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Confused when boost::asio::io_service run method blocks/unblocks

Posted by: admin November 30, 2017 Leave a comment

Questions:

Being a total beginner to Boost.Asio, I am confused with io_service::run(). I would appreciate it if someone could explain to me when this method blocks/unblocks. The documentations states:

The run() function blocks until all work has finished and there are no more handlers to be dispatched, or until the io_service has been stopped.

Multiple threads may call the run() function to set up a pool of threads from which the io_service may execute handlers. All threads that are waiting in the pool are equivalent and the io_service may choose any one of them to invoke a handler.

A normal exit from the run() function implies that the io_service object is stopped (the stopped() function returns true). Subsequent calls to run(), run_one(), poll() or poll_one() will return immediately unless there is a prior call to reset().

What does the following statement mean?

[…] no more handlers to be dispatched […]

While trying to understand the behavior of io_service::run(), I came across this example (example 3a). Within it, I observe that io_service->run() blocks and waits for work orders.

// WorkerThread invines io_service->run()
void WorkerThread(boost::shared_ptr<boost::asio::io_service> io_service);
void CalculateFib(size_t);

boost::shared_ptr<boost::asio::io_service> io_service(
    new boost::asio::io_service);
boost::shared_ptr<boost::asio::io_service::work> work(
   new boost::asio::io_service::work(*io_service));

// ...

boost::thread_group worker_threads;
for(int x = 0; x < 2; ++x)
{
  worker_threads.create_thread(boost::bind(&WorkerThread, io_service));
}

io_service->post( boost::bind(CalculateFib, 3));
io_service->post( boost::bind(CalculateFib, 4));
io_service->post( boost::bind(CalculateFib, 5));

work.reset();
worker_threads.join_all();

However, in the following code that I was working on, the client connects using TCP/IP and the run method blocks until data is asynchronously received.

typedef boost::asio::ip::tcp tcp;
boost::shared_ptr<boost::asio::io_service> io_service(
    new boost::asio::io_service);
boost::shared_ptr<tcp::socket> socket(new tcp::socket(*io_service));

// Connect to 127.0.0.1:9100.
tcp::resolver resolver(*io_service);
tcp::resolver::query query("127.0.0.1", 
                           boost::lexical_cast< std::string >(9100));
tcp::resolver::iterator endpoint_iterator = resolver.resolve(query);
socket->connect(endpoint_iterator->endpoint());

// Just blocks here until a message is received.
socket->async_receive(boost::asio::buffer(buf_client, 3000), 0,
                      ClientReceiveEvent);
io_service->run();

// Write response.
boost::system::error_code ignored_error;
std::cout << "Sending message \n";
boost::asio::write(*socket, boost::asio::buffer("some data"), ignored_error);

Any explanation of run() that describes its behavior in the two examples below would be appreciated.

Answers:

Foundation

Lets start with a simplified example and examine the relevant Boost.Asio pieces:

void handle_async_receive(...) { ... }
void print() { ... }

...  

boost::asio::io_service io_service;
boost::asio::ip::tcp::socket socket(io_service);

...

io_service.post(&print);                             // 1
socket.connect(endpoint);                            // 2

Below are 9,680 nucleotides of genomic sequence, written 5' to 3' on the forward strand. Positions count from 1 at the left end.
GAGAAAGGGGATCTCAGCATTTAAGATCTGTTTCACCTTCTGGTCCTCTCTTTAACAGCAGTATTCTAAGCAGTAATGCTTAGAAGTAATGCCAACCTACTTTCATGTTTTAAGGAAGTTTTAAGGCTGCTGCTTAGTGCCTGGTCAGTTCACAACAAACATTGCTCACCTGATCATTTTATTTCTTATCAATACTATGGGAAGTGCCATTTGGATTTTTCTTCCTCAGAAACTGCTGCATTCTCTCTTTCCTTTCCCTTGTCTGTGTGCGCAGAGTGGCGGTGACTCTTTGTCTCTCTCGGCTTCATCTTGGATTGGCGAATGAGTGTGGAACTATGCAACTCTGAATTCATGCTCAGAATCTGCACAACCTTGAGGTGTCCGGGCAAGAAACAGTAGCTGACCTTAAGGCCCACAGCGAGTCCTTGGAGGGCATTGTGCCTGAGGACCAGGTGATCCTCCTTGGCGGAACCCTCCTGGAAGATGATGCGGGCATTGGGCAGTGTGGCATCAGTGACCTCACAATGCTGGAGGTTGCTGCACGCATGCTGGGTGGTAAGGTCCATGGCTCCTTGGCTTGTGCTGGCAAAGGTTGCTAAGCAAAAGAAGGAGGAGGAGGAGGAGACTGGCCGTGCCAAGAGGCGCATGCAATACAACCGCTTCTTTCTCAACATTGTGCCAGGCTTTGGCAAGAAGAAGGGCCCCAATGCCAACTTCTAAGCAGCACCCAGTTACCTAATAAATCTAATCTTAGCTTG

socket.async_receive(buffer, &handle_async_receive); // 3
io_service.post(&print);                             // 4
io_service.run();                                    // 5

What Is A Handler?

A handler is nothing more than a callback. In the example code, there are 3 handlers:

  • The print handler (1).
  • The handle_async_receive handler (3).
  • The print handler (4).

Even though the same print() function is used twice, each use is considered to create its own uniquely identifiable handler. Handlers can come in many shapes and sizes, ranging from basic functions like the ones above to more complex constructs such as functors generated from boost::bind() and lambdas. Regardless of the complexity, the handler still remains nothing more than a callback.

What Is Work?

Work is some processing that Boost.Asio has been requested to do on behalf of the application code. Sometimes Boost.Asio may start some of the work as soon as it has been told about it, and other times it may wait to do the work at a later point in time. Once it has finished the work, Boost.Asio will inform the application by invoking the supplied handler.

Boost.Asio guarantees that handlers will only run within a thread that is currently calling run(), run_one(), poll(), or poll_one(). These are the threads that will do work and call handlers. Therefore, in above example, print() is not invoked when it is posted into the io_service (1). Instead, it is added to the io_service and will be invoked at a later point in time. In this case, it within io_service.run() (5).

What Are Asynchronous Operations?

An asynchronous operation creates work and Boost.Asio will invoke a handler to inform the application when the work has completed. Asynchronous operations are created by calling a function that has a name with the prefix async_. These functions are also known as initiating functions.

Asynchronous operations and can be decomposed into three unique steps:

  • Initiating, or informing, the associated io_service that works needs to be done. The async_receive operation (3) informs the io_service that it will need to asynchronously read data from the socket, then async_receive returns immediately.
  • Doing the actual work. In this case, when socket receives data, bytes will be read and copied into buffer. The actual work will be done in either:
    • The initiating function (3), if Boost.Asio can determine that it will not block.
    • When the application explicitly run the io_service (5).
  • Invoking the handle_async_receive ReadHandler. Once again, handlers are only invoked within threads running the io_service. Thus, regardless of when the work is done (3 or 5), it is guaranteed that handle_async_receive() will only be invoked within io_service.run() (5).

The separation in time and space between these three steps is known as control flow inversion. It is one of the complexities that makes asynchronous programming difficult. However, there are techniques that can help mitigate this, such as by using coroutines.

What Does io_service.run() Do?

When a thread calls io_service.run(), work and handlers will be invoked from within this thread. In the above example, io_service.run() (5) will block until:

  • It has invoked and returned from both print handlers, the receive operation completes with success or failure, and its handle_async_receive handler has been invoked and returned.